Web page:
We got tons of e-mail this weekend when Barack Obama made 15 recess appointments once Congress left town, including the controversial Craig Becker to the National Labor Relations Board.  This move should have surprised no one.  Even though Democrats blasted George Bush for his recess appointments, especially John Bolton’s appointment as UN Ambassador, Obama’s need to kiss and make up to the unions made this entirely predictable.

Mark Tapscott gives us a good background on Becker himself and why Obama made the move:

Craig Becker is one radical dude. He claims management should be barred from National Labor Relations Board hearings on labor-management disputes, and he is a strong advocate of Card Check, the union bosses’ proposal to do away with secret ballots in workplace representation elections. None of this should come as a surprise, as Becker is the former associate general counsel for the radical Service Employees International Union and has represented the AFL-CIO in court. The son of a University of Iowa professor, he’s also a former law professor at Georgetown and the University of California, Los Angeles. In other words, he’s a product of two of the most out-of-touch milieus in American society. Only 7 percent of all private sector jobs are now represented by the unions Becker represents, and it is all but impossible to find a more uniformly left-wing group than the typical American college faculty.

So why is President Obama using his power of recess appointments — the right of a president to put somebody in an executive branch position until the next Congress convenes, which in the present case will be January 2011 — to install Becker as the deciding vote on the NLRB? The answer to that question, of course, starts with what the five-member NLRB does, which is oversee the administration of the National Labor Relations Act, the basic rule book for labor-management relations since it was signed by FDR in 1935. There is also the fact that last month Becker’s nomination fell eight votes short of the 60 needed to defeat a threatened Republican filibuster in the Senate, which left a recess appointment as the only way Obama could get his man on the NLRB.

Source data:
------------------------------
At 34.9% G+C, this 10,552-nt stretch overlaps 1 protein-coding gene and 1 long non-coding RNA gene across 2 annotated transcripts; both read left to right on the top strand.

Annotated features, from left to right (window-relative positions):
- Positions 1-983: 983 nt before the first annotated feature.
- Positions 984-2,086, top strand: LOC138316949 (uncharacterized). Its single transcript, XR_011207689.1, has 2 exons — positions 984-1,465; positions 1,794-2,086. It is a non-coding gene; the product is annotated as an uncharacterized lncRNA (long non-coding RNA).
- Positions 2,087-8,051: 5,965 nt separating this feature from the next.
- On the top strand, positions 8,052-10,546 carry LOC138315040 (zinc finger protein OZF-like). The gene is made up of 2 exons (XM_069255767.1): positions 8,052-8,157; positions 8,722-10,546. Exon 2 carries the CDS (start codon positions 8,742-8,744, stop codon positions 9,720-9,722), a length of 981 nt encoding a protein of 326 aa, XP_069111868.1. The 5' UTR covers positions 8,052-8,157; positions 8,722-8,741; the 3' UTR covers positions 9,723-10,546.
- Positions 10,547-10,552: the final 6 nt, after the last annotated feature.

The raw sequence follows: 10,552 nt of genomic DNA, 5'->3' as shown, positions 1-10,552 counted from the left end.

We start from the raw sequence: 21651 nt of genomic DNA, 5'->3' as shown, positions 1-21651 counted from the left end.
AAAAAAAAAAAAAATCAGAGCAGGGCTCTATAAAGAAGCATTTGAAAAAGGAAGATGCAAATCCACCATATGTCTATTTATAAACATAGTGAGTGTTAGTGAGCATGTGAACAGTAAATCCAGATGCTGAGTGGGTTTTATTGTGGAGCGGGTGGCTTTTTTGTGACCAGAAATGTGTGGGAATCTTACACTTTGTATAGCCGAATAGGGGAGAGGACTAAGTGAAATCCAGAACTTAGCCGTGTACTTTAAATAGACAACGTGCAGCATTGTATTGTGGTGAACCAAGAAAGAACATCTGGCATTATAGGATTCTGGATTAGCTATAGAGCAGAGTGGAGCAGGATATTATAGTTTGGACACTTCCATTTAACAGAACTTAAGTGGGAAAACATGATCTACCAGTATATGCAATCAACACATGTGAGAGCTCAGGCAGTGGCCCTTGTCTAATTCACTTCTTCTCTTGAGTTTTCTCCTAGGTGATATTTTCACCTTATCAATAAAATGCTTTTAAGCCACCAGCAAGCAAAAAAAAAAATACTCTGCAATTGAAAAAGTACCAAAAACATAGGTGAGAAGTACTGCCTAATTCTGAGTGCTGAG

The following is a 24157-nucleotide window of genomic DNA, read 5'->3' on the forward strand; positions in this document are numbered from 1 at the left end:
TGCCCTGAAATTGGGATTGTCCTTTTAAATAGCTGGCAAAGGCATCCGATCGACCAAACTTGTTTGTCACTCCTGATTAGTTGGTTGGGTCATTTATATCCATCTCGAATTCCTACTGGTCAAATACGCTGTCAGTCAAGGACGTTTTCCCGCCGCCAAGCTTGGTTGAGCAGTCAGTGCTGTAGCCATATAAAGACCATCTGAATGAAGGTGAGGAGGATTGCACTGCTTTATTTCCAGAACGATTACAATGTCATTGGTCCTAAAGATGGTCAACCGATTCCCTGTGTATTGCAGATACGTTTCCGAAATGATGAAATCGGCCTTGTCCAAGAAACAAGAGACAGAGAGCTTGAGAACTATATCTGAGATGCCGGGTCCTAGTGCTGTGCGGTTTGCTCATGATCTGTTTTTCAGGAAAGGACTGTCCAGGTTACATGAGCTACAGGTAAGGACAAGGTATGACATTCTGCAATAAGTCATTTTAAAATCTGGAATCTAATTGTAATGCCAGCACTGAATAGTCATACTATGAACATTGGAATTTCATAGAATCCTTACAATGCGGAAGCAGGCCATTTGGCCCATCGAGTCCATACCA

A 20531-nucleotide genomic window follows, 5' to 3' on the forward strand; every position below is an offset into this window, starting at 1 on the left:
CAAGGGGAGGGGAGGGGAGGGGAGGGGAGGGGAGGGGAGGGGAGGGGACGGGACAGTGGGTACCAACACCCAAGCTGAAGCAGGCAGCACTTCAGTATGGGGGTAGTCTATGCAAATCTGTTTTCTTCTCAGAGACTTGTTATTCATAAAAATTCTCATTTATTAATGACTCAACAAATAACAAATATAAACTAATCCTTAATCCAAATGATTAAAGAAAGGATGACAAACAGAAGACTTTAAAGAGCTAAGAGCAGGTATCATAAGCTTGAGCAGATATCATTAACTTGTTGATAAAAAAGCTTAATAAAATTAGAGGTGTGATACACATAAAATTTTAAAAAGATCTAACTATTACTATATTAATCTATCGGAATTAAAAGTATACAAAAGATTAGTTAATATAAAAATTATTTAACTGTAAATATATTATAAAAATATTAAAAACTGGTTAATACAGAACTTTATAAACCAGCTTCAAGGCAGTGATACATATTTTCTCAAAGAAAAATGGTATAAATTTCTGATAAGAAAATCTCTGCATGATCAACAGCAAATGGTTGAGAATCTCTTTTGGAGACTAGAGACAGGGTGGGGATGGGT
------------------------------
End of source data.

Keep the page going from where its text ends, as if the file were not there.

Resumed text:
Expect Becker to come on like a man possessed once he is ensconced at the NLRB because nobody expects the next Congress to be any more receptive to his appointment than the current one. But nine months of Becker on the NLRB is better than nothing, especially because the Senate has been markedly unsympathetic to Card Check, despite it being the union bosses’ No. 1 legislative priority.

The NLRB appointment can cause some mischief, but won’t get the unions what they really want — Card Check.  Furthermore, Tapscott’s entirely correct that the next Senate won’t be any more receptive to Becker than this one, and likely a lot less so.  In fact, the Senate usually declines to confirm recess appointments once they come back into session, preferring to rebuke the executive for their high-handedness instead.

The Becker appointment, coming over the objections of both Republicans and Democrats (which is why Harry Reid couldn’t get Becker confirmed even with 60 Democrats), gives the GOP yet another piece of evidence of Obama’s radicalism.  The President sold himself as a post-partisan moderate in 2008, but his appointments of people like Van Jones and Craig Becker give evidence that Obama is at his heart a radical Leftist with better PR than most.  In 2010, those kinds of decisions will make a great deal of difference in Senate races, where Republicans can argue to replace Democratic incumbents in order to check Obama’s radical appointments.

In the meantime, though, Presidents retain the power to make recess appointments, and the minority doesn’t have the option of keeping the Senate in session indefinitely to prevent it.  By their very nature, recess appointments are provocative and unpopular; otherwise, there wouldn’t be a need to use that process on those nominees.  The best prevention for radical choices like Craig Becker is to have someone other than Barack Obama in the White House, and enough Republicans in the Senate to keep the chamber in session.  Elections have consequences … and we usually only learn that when experiencing the unpleasant ones.